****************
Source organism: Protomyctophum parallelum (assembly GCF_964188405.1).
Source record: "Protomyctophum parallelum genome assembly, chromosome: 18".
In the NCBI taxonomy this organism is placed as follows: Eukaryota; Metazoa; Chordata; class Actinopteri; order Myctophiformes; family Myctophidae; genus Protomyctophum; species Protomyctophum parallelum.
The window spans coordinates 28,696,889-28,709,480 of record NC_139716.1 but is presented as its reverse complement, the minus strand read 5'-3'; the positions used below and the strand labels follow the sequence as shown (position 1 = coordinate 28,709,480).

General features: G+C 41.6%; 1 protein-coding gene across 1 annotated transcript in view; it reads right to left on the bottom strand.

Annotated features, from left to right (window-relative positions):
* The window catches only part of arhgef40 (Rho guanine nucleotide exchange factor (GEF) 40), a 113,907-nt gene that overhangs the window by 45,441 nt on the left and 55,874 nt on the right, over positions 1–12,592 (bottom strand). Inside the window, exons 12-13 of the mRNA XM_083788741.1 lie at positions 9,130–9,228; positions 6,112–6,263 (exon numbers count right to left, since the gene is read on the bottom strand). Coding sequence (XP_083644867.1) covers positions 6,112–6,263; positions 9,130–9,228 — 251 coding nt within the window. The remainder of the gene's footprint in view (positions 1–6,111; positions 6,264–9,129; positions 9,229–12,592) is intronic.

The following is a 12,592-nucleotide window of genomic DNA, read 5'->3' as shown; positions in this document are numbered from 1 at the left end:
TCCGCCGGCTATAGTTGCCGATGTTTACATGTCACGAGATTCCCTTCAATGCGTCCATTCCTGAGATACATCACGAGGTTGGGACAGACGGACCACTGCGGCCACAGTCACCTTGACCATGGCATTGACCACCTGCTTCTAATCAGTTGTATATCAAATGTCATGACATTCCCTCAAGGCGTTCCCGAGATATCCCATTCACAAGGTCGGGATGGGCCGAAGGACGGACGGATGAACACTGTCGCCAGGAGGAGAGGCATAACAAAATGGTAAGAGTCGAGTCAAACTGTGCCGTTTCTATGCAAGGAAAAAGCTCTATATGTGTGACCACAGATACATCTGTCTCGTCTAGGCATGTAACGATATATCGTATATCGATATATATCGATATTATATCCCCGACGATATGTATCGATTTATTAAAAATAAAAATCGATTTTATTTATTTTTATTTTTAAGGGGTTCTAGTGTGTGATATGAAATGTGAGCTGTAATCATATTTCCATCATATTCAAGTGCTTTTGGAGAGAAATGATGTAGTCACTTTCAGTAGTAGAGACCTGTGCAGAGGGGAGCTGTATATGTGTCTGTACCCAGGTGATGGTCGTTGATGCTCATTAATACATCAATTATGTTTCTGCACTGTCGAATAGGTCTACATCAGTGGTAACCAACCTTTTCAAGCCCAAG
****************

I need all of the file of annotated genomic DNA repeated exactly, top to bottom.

Source organism: Protomyctophum parallelum (assembly GCF_964188405.1).
Source record: "Protomyctophum parallelum genome assembly, chromosome: 18".
In the NCBI taxonomy this organism is placed as follows: Eukaryota; Metazoa; Chordata; class Actinopteri; order Myctophiformes; family Myctophidae; genus Protomyctophum; species Protomyctophum parallelum.
The window spans coordinates 28,696,889-28,709,480 of record NC_139716.1 but is presented as its reverse complement, the minus strand read 5'-3'; the positions used below and the strand labels follow the sequence as shown (position 1 = coordinate 28,709,480).

General features: G+C 41.6%; 1 protein-coding gene across 1 annotated transcript in view; it reads right to left on the bottom strand.

Annotated features, from left to right (window-relative positions):
* The window catches only part of arhgef40 (Rho guanine nucleotide exchange factor (GEF) 40), a 113,907-nt gene that overhangs the window by 45,441 nt on the left and 55,874 nt on the right, over positions 1–12,592 (bottom strand). Inside the window, exons 12-13 of the mRNA XM_083788741.1 lie at positions 9,130–9,228; positions 6,112–6,263 (exon numbers count right to left, since the gene is read on the bottom strand). Coding sequence (XP_083644867.1) covers positions 6,112–6,263; positions 9,130–9,228 — 251 coding nt within the window. The remainder of the gene's footprint in view (positions 1–6,111; positions 6,264–9,129; positions 9,229–12,592) is intronic.

The following is a 12,592-nucleotide window of genomic DNA, read 5'->3' as shown; positions in this document are numbered from 1 at the left end:
TCCGCCGGCTATAGTTGCCGATGTTTACATGTCACGAGATTCCCTTCAATGCGTCCATTCCTGAGATACATCACGAGGTTGGGACAGACGGACCACTGCGGCCACAGTCACCTTGACCATGGCATTGACCACCTGCTTCTAATCAGTTGTATATCAAATGTCATGACATTCCCTCAAGGCGTTCCCGAGATATCCCATTCACAAGGTCGGGATGGGCCGAAGGACGGACGGATGAACACTGTCGCCAGGAGGAGAGGCATAACAAAATGGTAAGAGTCGAGTCAAACTGTGCCGTTTCTATGCAAGGAAAAAGCTCTATATGTGTGACCACAGATACATCTGTCTCGTCTAGGCATGTAACGATATATCGTATATCGATATATATCGATATTATATCCCCGACGATATGTATCGATTTATTAAAAATAAAAATCGATTTTATTTATTTTTATTTTTAAGGGGTTCTAGTGTGTGATATGAAATGTGAGCTGTAATCATATTTCCATCATATTCAAGTGCTTTTGGAGAGAAATGATGTAGTCACTTTCAGTAGTAGAGACCTGTGCAGAGGGGAGCTGTATATGTGTCTGTACCCAGGTGATGGTCGTTGATGCTCATTAATACATCAATTATGTTTCTGCACTGTCGAATAGGTCTACATCAGTGGTAACCAACCTTTTCAAGCCCAAG